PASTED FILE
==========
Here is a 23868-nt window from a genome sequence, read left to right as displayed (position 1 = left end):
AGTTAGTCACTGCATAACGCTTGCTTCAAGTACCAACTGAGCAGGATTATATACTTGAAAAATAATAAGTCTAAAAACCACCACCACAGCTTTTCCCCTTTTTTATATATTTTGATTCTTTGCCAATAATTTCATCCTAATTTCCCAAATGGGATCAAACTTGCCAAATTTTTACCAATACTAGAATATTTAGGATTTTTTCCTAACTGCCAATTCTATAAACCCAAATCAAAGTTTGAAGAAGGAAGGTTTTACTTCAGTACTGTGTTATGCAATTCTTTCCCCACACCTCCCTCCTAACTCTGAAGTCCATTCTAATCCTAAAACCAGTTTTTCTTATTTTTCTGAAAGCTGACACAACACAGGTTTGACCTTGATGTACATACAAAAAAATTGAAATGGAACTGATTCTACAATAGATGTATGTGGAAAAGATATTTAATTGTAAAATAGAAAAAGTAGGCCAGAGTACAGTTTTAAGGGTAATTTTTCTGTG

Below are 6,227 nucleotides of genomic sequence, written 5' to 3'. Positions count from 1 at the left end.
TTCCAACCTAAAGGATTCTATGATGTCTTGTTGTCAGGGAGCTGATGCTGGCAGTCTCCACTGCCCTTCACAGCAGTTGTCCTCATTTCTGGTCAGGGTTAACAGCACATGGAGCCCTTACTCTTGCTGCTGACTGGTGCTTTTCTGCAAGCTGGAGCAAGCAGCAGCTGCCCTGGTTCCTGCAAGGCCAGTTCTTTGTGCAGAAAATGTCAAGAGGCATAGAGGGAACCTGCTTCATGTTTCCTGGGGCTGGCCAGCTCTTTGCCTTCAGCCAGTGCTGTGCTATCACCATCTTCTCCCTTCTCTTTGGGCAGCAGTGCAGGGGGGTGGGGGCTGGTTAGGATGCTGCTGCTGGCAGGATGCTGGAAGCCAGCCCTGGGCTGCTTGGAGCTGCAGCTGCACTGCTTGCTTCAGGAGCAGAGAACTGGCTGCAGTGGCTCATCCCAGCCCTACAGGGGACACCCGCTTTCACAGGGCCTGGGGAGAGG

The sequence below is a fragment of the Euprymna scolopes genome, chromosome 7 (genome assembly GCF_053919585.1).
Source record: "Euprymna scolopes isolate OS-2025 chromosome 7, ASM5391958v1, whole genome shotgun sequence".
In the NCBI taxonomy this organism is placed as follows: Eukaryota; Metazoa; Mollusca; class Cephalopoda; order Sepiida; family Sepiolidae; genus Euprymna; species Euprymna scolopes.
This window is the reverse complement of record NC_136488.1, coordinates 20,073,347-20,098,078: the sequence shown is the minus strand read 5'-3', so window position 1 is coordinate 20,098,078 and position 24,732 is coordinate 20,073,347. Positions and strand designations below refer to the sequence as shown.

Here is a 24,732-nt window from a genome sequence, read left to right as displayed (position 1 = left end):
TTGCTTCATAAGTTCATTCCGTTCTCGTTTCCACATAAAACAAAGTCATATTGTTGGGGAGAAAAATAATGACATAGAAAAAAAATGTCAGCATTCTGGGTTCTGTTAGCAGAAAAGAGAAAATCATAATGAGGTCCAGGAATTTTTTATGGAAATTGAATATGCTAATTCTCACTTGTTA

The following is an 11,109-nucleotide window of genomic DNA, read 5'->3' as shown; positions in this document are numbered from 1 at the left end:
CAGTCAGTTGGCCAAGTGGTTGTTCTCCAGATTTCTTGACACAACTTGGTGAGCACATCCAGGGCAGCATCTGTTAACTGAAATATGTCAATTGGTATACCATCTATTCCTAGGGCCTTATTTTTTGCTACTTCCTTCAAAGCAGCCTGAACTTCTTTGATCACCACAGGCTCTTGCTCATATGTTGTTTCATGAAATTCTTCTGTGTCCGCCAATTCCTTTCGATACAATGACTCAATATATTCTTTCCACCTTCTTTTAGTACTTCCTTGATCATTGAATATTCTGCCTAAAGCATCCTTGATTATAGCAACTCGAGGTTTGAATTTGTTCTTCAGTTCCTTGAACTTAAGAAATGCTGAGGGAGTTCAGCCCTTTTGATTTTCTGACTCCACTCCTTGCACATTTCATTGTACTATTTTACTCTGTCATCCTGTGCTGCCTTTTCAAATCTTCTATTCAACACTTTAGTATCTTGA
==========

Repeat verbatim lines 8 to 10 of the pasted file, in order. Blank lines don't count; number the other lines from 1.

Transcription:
This window is the reverse complement of record NC_136488.1, coordinates 20,073,347-20,098,078: the sequence shown is the minus strand read 5'-3', so window position 1 is coordinate 20,098,078 and position 24,732 is coordinate 20,073,347. Positions and strand designations below refer to the sequence as shown.

Here is a 24,732-nt window from a genome sequence, read left to right as displayed (position 1 = left end):
TTGCTTCATAAGTTCATTCCGTTCTCGTTTCCACATAAAACAAAGTCATATTGTTGGGGAGAAAAATAATGACATAGAAAAAAAATGTCAGCATTCTGGGTTCTGTTAGCAGAAAAGAGAAAATCATAATGAGGTCCAGGAATTTTTTATGGAAATTGAATATGCTAATTCTCACTTGTTA